Found by Interstate 84, the Our Memories Indian Creek Museum is located in Caldwell in southwestern Idaho. The second museum operated by the Canyon County Historical Society, OMICM commemorates Creek culture.
Our Memories Indian Creek Museum is a 30-room cultural center housing artifacts and interpretive exhibits. OMICM is open Tuesdays, Fridays, and Saturdays – and other times by appointment only.
Plan your next trek through Idaho. Be sure to visit the Potato Museum & Gift Shop – built in 1912, it's a must-see southern Idaho attraction.
Located in Blackfoot in the old Oregon Short Line Railroad Depot, the museum showcases the history of "Idaho's Famous Potatoes" throughout the exhibits.
Schedule plenty of time to tour the museum and learn about the entire Idaho potato industry. From the early beginnings in 1847, to the development of the first Russet Burbank potato in 1872 and the processing, irrigation and land development, there's plenty to learn.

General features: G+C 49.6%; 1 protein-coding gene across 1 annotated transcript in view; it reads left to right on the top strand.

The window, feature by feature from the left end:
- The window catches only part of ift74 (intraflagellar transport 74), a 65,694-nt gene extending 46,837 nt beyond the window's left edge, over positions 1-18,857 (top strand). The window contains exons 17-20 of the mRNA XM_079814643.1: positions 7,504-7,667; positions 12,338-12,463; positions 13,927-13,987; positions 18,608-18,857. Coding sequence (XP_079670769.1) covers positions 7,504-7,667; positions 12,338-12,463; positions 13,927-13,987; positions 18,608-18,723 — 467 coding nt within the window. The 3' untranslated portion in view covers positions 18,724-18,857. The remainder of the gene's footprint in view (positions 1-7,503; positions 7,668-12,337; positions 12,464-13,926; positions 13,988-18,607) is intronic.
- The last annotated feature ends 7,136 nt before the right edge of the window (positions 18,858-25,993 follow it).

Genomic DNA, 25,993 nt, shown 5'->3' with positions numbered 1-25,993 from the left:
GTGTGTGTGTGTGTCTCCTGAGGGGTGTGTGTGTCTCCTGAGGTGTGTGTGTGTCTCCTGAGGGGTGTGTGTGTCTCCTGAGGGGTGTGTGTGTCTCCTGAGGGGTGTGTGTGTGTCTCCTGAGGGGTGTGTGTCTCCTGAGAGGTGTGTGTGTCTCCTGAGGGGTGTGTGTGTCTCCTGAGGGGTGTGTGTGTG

Be sure to browse the wonderful selection of items in the gift shop too. Since the museum's slogan is "we give taters to out-of-staters," each visitor receives a box of hash browns to enjoy, after leaving the museum. This unique museum is a sure hit for the whole family.
A tribute to the town’s long history of skiing, the Sun Valley's Bald Mountain, the Ketchum Sun Valley Historical Society Heritage & Ski Museum is located in Ketchum, Idaho. Established in 1989, the Ketchum Sun Valley Historical Society’s mission is to keep the region’s history alive for future generations.
The Museum, in partnership with the Sawtooth Science Institute, offers educational programs on ecology, biology and natural history, while also conducting field study alongside researchers affiliated with Idaho State University.